Why Skin Whitening Products Are So Popular (And Harmful)

Your first thought might be Michael Jackson—he was notorious for bleaching his skin near the end of his life. The more common forms today are mostly spot treatments. Although helpful for some, spot treatment taken too far or done for too long can put you at risk for some unwanted or even dangerous problems.

Why Whiten Your Skin?

Skin is a great communicator. It tells us what’s going on inside our bodies. But sometimes those lines of communication don’t go away, even after the problem has been solved. Skin whitening can help remove age spots, acne scars, hormone-related discoloration or freckles.

These spots may seem benign for some. But for many others, these spots lead to low self-esteem. So it seems like a reasonable solution to go for a quick cosmetic fix. When there’s a solution to a problem, why not try it?

Skin whiteners work to reduce the amount of melanin in the top layer of skin. Melanin is what gives our skin color. The darker your skin, the more melanin your skin produces. Your skin color also changes with the seasons, hormones, age and disease. And sometimes the only way to reverse what has been done is to use a cream.

Skin whiteners use a range of chemicals to get the job done. Anything from mercury to kojic acid (a fungus) to the most common ingredient hydroquinone.

What Are the Risks?

When you see or hear the word mercury, what do you think about? Hopefully, the first thing that comes to mind is ‘toxic,’ because that’s exactly what mercury is. Unfortunately, many Asian brands use mercury as the primary whitening agent in their products. Its use is prohibited in products sold in the U.S., but you should always be reading labels.

If you buy a product with hydroquinone, know that by law products sold over the counter can only contain 2 percent. For greater amounts, you have to get a prescription. But labels may not always detail the dosage. So be wary.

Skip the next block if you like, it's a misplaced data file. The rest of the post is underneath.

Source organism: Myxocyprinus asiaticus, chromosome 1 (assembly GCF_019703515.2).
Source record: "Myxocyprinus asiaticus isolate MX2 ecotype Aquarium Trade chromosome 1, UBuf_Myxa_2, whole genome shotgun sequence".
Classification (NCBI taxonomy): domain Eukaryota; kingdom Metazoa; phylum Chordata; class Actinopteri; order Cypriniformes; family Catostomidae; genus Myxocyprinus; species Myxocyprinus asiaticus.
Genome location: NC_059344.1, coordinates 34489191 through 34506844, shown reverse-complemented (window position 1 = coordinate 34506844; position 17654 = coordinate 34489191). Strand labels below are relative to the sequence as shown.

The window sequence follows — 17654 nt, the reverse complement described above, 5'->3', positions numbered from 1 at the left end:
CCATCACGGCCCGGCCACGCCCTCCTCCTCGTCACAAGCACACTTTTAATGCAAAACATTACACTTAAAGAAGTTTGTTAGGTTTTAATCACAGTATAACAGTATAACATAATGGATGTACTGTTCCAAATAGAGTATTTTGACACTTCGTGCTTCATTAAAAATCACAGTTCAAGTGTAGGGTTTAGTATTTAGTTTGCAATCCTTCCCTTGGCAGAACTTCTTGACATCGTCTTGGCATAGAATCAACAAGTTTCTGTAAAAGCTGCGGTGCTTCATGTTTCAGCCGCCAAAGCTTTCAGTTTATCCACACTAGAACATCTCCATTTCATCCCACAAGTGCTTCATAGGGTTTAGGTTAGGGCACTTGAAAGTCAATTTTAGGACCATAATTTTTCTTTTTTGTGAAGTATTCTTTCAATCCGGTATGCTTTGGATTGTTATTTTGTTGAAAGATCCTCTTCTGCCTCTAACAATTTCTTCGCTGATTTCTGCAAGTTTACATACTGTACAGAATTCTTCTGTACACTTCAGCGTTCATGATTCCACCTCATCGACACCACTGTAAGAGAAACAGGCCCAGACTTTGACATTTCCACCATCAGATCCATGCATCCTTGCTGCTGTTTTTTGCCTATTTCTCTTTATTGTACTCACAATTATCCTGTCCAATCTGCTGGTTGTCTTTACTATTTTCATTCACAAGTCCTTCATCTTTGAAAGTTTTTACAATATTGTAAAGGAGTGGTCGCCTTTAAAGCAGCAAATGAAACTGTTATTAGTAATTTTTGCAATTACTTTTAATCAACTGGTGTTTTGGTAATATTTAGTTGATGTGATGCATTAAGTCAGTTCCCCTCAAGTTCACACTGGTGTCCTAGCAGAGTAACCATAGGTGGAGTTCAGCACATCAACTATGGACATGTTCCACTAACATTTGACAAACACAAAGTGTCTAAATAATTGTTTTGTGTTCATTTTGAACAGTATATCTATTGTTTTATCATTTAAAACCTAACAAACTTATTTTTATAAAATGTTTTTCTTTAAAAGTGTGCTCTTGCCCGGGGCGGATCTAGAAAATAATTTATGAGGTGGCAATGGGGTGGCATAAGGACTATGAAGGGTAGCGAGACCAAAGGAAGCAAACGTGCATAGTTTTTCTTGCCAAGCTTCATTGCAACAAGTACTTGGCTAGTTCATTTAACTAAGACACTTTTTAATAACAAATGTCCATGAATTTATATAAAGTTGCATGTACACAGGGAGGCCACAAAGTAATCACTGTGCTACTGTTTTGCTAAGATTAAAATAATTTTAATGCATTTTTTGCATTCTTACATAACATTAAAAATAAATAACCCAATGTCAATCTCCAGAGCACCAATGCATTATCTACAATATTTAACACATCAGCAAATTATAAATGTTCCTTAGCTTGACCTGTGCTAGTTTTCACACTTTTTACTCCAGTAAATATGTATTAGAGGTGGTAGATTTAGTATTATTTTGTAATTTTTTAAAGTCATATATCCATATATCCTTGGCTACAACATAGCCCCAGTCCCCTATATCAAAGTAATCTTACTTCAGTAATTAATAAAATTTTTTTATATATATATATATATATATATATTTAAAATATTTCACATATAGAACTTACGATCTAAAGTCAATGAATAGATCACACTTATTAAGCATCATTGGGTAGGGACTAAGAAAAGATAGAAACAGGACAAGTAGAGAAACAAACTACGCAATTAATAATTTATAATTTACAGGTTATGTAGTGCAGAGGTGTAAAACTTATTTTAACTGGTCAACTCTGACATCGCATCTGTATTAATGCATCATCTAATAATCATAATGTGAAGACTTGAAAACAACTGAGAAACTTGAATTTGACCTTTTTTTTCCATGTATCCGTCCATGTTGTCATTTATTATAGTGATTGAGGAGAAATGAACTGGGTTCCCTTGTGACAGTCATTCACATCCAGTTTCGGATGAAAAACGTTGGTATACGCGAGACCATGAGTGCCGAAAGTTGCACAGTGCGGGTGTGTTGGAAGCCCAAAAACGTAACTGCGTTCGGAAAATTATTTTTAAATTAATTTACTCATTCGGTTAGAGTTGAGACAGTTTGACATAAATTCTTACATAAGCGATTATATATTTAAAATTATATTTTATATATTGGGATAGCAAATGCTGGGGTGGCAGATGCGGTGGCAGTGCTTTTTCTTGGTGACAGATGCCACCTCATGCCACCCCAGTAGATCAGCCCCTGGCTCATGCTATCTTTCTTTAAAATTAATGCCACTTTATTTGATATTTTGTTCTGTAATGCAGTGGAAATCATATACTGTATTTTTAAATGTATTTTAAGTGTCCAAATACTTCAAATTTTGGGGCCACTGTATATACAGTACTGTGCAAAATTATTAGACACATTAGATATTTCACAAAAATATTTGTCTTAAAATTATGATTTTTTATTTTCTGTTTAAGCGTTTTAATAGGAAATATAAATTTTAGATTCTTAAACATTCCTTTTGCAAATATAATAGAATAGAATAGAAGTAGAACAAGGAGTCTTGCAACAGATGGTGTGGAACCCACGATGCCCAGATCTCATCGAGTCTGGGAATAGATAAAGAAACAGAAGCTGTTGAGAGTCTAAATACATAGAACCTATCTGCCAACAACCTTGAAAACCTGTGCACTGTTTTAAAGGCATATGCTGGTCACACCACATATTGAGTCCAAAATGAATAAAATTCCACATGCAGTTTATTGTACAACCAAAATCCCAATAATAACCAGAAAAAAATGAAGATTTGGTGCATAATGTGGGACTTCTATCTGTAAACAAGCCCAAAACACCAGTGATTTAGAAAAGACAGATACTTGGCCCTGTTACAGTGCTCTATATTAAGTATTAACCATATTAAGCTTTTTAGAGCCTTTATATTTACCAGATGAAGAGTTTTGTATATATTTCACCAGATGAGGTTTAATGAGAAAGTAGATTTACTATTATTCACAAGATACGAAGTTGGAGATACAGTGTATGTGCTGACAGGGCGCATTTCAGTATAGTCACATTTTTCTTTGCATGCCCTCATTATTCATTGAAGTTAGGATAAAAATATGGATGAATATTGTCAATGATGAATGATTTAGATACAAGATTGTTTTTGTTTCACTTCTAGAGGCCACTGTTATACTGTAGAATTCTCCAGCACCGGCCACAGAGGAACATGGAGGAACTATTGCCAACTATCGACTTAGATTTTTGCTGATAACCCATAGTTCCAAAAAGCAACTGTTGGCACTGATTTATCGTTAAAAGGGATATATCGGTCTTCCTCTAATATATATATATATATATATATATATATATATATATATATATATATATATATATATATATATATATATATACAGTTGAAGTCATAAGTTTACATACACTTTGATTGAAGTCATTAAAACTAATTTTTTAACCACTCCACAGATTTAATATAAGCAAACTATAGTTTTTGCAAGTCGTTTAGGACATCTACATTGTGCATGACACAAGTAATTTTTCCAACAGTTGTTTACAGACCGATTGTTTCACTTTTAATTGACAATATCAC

Too much of these harsh chemicals, natural or not, can lead to deleterious effects.

  • Hydroquinone could lead to even more unwanted skin discoloration with overuse.
  • Long-term use makes your skin more susceptibility to the cancer-causing power of sun exposure (wear sunscreen!).
  • Using too much to get rid of age spots may actually lead to premature skin aging.
  • Some creams use steroids which comes with its own slew of problems like increased risk of skin infections, acne, skin thinning and delayed wound healing.

These risks come with long-term use or abuse. Smart use under the supervision of a physician can help many people, but you should always know the risks before you dive in. Another good approach could be to practice self-love and compassion.

Your spots may lead you to low self-esteem or it could lead you to the person who needs the most love: yourself. Learn to love yourself—spots and all—for better self-esteem without the chemicals and risks.

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Photo Credit: Unsplash

39 comments

Marie W
Marie Wabout a month ago

thanks for sharing

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Suzanne C
Suzanne C.5 months ago

excellent information, but i always prefer to go with natural remedies http://wellnessbells.com/skin-whitening/

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Paulo R
Paulo R6 months ago

ty

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Paulo R
Paulo R6 months ago

ty

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Paulo R
Paulo R6 months ago

ty

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Ann B
Ann B7 months ago

Egyptians used arsenic to whiten their skin--and they lived to tell about it , but not long

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Sonia M

Good to know,thanks for sharing.

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Elaine W
Elaine W7 months ago

Noted with alarm for the process and compassion for the need of those who use it.

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Mike R
Mike R7 months ago

Thanks

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Dennis Hall
Dennis Hall7 months ago

thanks

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